Lucy S. Mcgough, Introduction

CitationVol. 54 No. 3
Publication year2005

EMORY LAW JOURNAL

Volume 54 SUMMER 2005 Number 3

THE RANDOLPH W. THROWER SYMPOSIUM†

FAMILIES IN THE 21ST CENTURY: CHANGING DYNAMICS, INSTITUTIONS, AND POLICIES

INTRODUCTION: THE PAST AS PROLOGUE1

Lucy S. McGough*

Welcome to "Families in the 21st Century: Changing Dynamics, Institution, and Policies." Asking speakers to speculate about developments in the next one hundred years is a mighty order, fraught with the unexpected twists and turns of any future. Before we hear these speakers' prognostications, I thought it might be interesting, maybe enlightening-at least fun-to look back a century. The past is prologue. How well did visionaries at the turn of the twentieth century do in identifying family law issues that would command resolution in their foreseeable future?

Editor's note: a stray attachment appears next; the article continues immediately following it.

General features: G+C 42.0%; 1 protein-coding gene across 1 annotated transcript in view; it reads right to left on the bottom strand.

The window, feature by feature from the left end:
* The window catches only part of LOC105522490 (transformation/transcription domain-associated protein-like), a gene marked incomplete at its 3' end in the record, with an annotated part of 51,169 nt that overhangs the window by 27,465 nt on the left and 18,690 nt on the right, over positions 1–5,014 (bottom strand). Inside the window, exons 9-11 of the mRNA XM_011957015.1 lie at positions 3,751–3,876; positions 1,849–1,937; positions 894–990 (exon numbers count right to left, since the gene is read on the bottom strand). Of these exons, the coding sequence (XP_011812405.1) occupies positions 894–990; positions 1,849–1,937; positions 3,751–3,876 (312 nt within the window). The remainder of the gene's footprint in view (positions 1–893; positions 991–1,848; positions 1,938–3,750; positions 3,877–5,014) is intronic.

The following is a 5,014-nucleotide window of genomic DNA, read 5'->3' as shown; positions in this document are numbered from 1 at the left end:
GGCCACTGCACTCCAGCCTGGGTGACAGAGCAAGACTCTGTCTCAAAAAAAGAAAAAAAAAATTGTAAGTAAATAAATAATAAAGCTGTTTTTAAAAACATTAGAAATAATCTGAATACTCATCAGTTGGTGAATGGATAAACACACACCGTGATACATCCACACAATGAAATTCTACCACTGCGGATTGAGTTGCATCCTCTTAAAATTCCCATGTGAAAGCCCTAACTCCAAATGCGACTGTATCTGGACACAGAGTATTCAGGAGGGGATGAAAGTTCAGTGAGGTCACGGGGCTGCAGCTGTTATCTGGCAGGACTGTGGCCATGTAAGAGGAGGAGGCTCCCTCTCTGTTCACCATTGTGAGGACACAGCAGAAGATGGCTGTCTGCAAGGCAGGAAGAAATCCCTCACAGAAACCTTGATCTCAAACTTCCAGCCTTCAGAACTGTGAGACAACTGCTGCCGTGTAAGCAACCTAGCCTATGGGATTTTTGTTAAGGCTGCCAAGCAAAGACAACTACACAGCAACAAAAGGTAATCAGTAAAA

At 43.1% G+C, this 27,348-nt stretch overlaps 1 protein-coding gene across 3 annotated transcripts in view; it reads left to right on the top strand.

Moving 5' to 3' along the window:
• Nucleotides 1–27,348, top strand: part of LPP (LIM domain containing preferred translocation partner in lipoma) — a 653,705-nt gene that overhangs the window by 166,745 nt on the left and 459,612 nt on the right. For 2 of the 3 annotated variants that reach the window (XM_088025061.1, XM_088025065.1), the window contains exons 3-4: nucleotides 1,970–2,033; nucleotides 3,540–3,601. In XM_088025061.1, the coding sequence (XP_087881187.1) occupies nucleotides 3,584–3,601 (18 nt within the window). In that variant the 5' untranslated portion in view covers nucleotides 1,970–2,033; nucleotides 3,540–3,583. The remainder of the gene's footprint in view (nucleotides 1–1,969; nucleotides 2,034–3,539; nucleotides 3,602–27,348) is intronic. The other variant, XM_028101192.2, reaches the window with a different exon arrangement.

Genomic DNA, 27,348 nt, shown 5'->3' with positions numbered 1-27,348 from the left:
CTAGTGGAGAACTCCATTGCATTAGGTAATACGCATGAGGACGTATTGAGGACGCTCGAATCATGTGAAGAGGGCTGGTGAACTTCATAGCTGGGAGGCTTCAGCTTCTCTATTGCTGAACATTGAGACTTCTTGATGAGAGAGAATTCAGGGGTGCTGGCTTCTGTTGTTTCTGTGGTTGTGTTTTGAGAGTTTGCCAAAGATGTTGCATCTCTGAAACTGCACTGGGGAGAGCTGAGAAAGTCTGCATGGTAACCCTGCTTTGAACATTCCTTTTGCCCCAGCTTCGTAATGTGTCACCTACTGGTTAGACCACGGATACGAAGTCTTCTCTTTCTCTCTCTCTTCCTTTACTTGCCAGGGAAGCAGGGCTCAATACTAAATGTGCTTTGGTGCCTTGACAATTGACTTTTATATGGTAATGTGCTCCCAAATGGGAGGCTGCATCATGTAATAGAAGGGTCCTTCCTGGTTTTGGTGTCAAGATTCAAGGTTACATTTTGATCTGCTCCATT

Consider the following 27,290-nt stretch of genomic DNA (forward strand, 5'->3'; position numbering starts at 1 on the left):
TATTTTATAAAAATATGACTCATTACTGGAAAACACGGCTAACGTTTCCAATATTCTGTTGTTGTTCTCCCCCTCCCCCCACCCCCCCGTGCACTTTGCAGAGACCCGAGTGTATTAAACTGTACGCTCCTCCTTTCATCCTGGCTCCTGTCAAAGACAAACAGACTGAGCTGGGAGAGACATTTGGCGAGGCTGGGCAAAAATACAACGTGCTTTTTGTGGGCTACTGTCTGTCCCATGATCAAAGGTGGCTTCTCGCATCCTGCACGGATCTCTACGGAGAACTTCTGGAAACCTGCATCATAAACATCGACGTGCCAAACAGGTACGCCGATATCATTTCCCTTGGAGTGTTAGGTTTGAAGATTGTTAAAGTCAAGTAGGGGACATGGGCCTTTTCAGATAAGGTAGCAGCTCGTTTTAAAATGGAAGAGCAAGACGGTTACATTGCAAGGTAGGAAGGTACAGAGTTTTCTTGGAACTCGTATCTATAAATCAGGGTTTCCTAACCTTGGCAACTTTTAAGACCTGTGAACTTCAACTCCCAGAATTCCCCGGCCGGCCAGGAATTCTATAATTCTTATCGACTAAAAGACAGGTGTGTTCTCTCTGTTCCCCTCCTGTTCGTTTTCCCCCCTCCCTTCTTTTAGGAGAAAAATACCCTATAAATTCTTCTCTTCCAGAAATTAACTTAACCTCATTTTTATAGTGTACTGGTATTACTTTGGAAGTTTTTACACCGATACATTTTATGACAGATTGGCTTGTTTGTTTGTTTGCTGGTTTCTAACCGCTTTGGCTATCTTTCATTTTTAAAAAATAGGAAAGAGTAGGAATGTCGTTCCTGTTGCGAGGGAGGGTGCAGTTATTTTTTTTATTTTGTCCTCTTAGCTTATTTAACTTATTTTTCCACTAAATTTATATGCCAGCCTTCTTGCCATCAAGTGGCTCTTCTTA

My librarian produced two lists: an index to periodicals for the period